Thursday , January 23 2020
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Some Links

Summary:
Katherine Timpf rightly tears into Lindsey Graham for criticizing Rand Paul and Mike Lee for their refusal to defer, as the mindlessly hawkish Graham defers, to Trump on matters of war-making. A slice: It really is a shame, because Paul was also right about something else: There is a patriotic case for limiting the president’s war powers. In fact, to me, it’s quite clearly the patriotic case. There is, after all, a reason why the Founders gave Congress the sole power to declare war in the first place. They were explicitly rejecting the English model, the one that they fought to be freed from, where the entire country could find itself at war based on [no more] than the whims of the king. They took war seriously; they wanted it debated and carefully considered. The truth is, it’s Paul

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Katherine Timpf rightly tears into Lindsey Graham for criticizing Rand Paul and Mike Lee for their refusal to defer, as the mindlessly hawkish Graham defers, to Trump on matters of war-making. A slice:

It really is a shame, because Paul was also right about something else: There is a patriotic case for limiting the president’s war powers. In fact, to me, it’s quite clearly the patriotic case. There is, after all, a reason why the Founders gave Congress the sole power to declare war in the first place. They were explicitly rejecting the English model, the one that they fought to be freed from, where the entire country could find itself at war based on [no more] than the whims of the king. They took war seriously; they wanted it debated and carefully considered. The truth is, it’s Paul and Lee’s position, and not Graham’s, that reflects the position of the Founders — and that seems pretty damn patriotic to me.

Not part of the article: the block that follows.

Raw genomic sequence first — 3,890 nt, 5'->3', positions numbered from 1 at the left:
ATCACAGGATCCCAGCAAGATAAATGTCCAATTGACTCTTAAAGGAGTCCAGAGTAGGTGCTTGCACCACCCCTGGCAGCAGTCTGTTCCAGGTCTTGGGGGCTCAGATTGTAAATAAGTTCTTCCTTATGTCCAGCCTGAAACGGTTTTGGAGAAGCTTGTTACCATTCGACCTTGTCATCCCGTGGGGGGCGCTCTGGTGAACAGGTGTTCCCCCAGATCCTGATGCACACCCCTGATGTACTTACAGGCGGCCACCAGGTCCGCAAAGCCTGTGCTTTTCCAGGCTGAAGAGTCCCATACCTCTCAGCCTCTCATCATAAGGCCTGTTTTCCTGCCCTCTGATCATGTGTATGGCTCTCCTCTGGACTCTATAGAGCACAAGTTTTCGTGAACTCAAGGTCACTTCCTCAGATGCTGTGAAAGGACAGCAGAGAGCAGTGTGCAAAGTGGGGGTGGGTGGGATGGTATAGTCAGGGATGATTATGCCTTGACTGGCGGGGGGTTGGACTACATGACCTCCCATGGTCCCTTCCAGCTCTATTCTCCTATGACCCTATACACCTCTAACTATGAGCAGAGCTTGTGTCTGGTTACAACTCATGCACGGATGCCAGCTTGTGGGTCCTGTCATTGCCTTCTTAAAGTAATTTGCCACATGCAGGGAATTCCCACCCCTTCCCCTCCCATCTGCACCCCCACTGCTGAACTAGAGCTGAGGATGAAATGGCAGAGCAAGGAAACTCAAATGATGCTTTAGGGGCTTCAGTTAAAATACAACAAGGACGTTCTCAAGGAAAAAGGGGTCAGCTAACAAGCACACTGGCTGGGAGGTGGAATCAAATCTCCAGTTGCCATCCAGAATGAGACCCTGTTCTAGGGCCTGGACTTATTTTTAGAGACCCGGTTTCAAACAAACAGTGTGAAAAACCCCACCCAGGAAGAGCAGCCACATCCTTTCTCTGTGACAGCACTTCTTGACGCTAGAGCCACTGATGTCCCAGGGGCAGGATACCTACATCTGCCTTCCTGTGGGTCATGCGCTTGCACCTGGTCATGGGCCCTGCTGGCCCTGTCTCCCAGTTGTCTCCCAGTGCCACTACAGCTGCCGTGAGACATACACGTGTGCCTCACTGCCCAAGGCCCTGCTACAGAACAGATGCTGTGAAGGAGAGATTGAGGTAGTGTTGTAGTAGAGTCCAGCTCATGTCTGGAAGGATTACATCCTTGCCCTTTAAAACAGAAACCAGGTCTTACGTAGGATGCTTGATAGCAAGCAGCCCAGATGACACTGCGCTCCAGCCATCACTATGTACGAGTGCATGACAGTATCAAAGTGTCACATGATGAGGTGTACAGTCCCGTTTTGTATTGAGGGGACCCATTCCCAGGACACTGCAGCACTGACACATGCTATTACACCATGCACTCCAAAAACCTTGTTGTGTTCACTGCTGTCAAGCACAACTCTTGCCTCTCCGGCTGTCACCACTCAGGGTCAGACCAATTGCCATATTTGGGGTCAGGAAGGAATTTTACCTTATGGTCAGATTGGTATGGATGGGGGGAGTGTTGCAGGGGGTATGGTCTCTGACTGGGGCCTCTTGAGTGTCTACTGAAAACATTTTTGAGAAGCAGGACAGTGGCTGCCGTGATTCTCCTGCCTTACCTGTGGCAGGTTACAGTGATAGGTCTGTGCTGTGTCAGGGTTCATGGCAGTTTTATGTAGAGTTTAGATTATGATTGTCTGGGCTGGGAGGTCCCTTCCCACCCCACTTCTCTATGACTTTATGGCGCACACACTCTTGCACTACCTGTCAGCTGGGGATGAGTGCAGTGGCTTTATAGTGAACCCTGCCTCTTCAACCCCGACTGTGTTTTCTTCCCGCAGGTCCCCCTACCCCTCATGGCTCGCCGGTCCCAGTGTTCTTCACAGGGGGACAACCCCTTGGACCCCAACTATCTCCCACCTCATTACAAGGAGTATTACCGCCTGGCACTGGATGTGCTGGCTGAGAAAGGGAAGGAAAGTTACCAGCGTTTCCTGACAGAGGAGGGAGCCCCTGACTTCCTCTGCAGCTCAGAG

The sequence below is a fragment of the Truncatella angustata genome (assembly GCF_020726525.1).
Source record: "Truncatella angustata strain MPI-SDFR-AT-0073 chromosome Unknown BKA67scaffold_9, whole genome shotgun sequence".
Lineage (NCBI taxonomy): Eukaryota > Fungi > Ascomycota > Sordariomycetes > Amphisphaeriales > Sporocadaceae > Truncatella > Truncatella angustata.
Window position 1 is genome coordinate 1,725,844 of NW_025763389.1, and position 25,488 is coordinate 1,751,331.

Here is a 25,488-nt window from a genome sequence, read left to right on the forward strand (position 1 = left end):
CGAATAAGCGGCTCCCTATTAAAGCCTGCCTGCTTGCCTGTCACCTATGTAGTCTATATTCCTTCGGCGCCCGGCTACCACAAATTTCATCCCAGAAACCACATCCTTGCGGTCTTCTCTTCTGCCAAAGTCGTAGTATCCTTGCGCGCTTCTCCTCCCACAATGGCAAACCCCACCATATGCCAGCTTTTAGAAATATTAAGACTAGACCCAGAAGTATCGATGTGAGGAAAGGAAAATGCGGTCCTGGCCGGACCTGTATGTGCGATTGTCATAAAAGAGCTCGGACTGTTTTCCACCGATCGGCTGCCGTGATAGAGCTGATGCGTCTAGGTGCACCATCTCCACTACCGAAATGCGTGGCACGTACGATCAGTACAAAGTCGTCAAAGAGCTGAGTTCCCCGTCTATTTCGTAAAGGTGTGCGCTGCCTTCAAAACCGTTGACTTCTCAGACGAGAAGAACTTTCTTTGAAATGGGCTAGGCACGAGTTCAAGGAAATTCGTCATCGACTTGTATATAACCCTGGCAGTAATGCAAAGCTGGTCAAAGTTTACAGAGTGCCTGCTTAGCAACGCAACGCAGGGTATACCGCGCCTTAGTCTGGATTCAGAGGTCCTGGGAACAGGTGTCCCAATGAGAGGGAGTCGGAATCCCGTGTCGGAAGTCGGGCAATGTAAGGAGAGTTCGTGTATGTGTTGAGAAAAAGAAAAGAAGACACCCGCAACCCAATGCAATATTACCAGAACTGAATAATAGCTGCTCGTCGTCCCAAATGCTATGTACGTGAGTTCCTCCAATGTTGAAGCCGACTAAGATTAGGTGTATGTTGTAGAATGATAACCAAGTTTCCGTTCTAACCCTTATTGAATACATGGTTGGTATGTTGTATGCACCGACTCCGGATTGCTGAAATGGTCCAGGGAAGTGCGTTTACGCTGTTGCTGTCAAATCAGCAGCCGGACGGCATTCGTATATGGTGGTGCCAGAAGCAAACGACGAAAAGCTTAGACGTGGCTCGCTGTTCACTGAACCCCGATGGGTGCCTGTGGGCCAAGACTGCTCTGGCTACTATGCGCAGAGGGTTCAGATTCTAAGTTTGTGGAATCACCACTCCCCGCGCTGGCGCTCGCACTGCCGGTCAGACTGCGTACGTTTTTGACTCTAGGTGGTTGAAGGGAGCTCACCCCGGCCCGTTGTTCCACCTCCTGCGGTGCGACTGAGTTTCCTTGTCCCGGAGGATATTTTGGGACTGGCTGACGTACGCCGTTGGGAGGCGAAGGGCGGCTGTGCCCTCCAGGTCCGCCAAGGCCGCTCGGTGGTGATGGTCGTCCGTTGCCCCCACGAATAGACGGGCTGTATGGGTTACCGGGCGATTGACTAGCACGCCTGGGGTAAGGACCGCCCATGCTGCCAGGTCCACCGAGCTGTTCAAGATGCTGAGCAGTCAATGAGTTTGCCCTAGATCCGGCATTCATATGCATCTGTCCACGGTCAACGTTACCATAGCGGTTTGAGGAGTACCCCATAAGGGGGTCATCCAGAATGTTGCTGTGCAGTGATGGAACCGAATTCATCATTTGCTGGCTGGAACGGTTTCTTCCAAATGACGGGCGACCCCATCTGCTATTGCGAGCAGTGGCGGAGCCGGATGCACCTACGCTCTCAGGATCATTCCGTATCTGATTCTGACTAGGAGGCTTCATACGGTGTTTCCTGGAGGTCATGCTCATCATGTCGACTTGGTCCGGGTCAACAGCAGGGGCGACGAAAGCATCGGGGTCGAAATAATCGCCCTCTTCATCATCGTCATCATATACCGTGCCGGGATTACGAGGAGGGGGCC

Kyle Smith bids farewell to the rock drummer Neil Peart.

Also remembering the late Neil Peart is Peter Earle.

Back during his grad-school days at GMU, Steve Horwitz mentioned Peart’s band, Rush, in a letter-to-the-editor of Reason.

David Henderson isn’t impressed with Tyler Cowen’s “state-capacity libertarianism.” A slice:

That brings me to a bigger point. There’s a large elephant (Republican) and a large donkey (Democrat) in the room: the reliably perverse incentives of politicians, voters, and bureaucrats. Compare their incentives to yours and mine when we go to the supermarket. When I shop for food, I get what I pay for. If I want steak, I buy it. If the price of avocados is particularly high this time of year (it is), I buy few or zero. I’m spending my own money and I have an incentive to husband my resources.

Now consider the incentives of politicians and bureaucrats. When they spend money, they spend other people’s money. They have little incentive to worry about costs and a large incentive in some cases to give resources to people they favor. When they regulate, they have little incentive to care about the sometimes devastating effects of their regulations. Voters have bad incentives too. Their individual vote matters so little that they have little incentive to be informed. I stated above that the global warming problem, if indeed a problem, is an example of the tragedy of the commons. But here’s the even worse news: essentially the whole of government is a problem of the tragedy of the commons. If I as a voter and/or activist work diligently to make government somewhat better, I gain only my pro rata share of the benefits. Those who don’t do a thing to make government work better gain as much as I do. That’s why we have underinvestment in making government better.

Jen Maffessanti applauds the profit motive in markets for improving batteries.

I’m delighted to learn from Phil Magness of the new edition of the late Warren Nutter’s superb 1968 book, The Strange World of Ivan Ivanov.

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Don Boudreaux
He is a professor of economics at George Mason University in Fairfax, Virginia. Previously, he was president of the Foundation for Economic Education.

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